Pivotel Federal Court case against Optus advances

Satellite provider Pivotel granted right to file statement of claimes against Optus for alleged "network blocking"

Pivotel has notched up a minor victory in its Federal Court case against Optus, with the satellite service provider being granted the right to file a statement of claim.

“We are pleased with Federal Court Judge Jagot’s decision to grant Pivotel the right to file our statement of claim,” Pivotel managing director, Peter Bolger, said in a statement to Computerworld Australia.

“We look forward to being able to fully argue our claim that Optus has taken advantage of its market power to substantially lessen competition in the retail mobile satellite market and the retail international call market, as well as having engaged in misleading or deceptive conduct.”

According to Pivotel the case stems from action from Optus in December 2009, which it claims saw Optus block all calls and SMS messages originating on its network from customers trying to make a call or send an SMS to Pivotel’s network.

Pivotel alleges Optus took this action to prevent the revenue loss that was occurring due to a significant number of their customers utilising the low cost international call service offered by Pivotel.

The company is concerned about the impact the alleged network blocking may have had on police and emergency services personnel being unable to make calls from an Optus phone to a Globalstar mobile satellite service during an emergency and for the general inability of Optus customers to make contact with a Globalstar user or access Pivotel’s other services.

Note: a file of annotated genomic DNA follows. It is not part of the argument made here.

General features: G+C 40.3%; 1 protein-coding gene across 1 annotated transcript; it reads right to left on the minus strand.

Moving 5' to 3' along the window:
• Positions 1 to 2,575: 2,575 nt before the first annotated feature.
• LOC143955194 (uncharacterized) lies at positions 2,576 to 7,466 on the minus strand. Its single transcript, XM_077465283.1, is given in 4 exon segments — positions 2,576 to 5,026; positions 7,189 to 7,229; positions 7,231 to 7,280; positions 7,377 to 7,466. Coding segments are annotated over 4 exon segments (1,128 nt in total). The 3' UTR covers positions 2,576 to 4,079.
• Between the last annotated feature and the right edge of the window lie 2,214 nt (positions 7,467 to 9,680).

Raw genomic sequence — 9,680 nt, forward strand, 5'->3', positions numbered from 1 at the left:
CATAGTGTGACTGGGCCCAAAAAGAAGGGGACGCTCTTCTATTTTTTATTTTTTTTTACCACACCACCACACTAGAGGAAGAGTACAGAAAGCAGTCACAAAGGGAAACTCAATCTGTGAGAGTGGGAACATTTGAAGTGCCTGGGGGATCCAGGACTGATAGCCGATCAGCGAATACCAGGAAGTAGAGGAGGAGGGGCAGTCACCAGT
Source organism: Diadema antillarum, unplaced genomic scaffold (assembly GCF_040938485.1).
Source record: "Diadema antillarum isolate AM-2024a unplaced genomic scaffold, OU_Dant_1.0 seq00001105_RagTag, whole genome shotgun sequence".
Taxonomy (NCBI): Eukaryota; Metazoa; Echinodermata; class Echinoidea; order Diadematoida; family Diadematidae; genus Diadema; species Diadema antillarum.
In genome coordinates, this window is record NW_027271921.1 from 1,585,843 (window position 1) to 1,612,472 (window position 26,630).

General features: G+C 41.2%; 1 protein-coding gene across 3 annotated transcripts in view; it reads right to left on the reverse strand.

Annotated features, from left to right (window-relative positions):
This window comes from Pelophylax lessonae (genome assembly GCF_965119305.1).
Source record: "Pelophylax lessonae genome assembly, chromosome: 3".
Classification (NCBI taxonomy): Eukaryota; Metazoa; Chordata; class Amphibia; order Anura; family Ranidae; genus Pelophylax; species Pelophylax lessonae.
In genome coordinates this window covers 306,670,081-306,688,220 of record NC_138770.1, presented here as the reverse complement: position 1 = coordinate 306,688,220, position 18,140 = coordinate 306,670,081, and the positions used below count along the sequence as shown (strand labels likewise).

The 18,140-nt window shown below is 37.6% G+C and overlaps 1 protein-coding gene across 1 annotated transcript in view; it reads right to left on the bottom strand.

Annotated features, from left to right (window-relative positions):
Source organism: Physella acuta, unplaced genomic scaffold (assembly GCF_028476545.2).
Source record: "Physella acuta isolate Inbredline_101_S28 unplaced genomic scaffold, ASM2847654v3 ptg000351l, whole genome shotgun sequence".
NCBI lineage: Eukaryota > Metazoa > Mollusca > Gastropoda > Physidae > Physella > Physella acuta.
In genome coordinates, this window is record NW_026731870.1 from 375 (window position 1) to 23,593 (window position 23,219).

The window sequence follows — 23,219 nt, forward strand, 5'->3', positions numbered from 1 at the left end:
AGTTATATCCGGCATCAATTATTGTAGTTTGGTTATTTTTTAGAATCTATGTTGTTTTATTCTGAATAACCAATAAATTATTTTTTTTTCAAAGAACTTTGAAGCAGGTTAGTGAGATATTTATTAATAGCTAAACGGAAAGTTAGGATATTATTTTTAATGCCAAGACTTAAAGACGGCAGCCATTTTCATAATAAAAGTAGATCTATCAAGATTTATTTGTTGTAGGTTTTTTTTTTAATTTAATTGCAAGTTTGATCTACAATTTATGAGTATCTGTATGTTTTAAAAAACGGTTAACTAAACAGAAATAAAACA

In response to the alleged Optus action, Pivotel initiated proceedings against Optus in the Federal Court.

Pivotel alleges that Optus breached the Trade Practices Act by using its market power to substantially lessen competition and has engaged in misleading or deceptive conduct.

Pivotel supplies mobile satellite voice and data services to approx. 8,000 Globalstar end users who represent various government agencies including emergency services, mining, transport and trade industries as well as individuals.

In addition, Pivotel provides a two stage dialling international calling service whereby fixed and mobile users can call a Pivotel number to make low cost international calls.

Computerworld Australia is seeking comment from Optus on the case.

Earlier this month Pivotel, with partner Globalstar, launched six second generation satellites in Kazakhstan.

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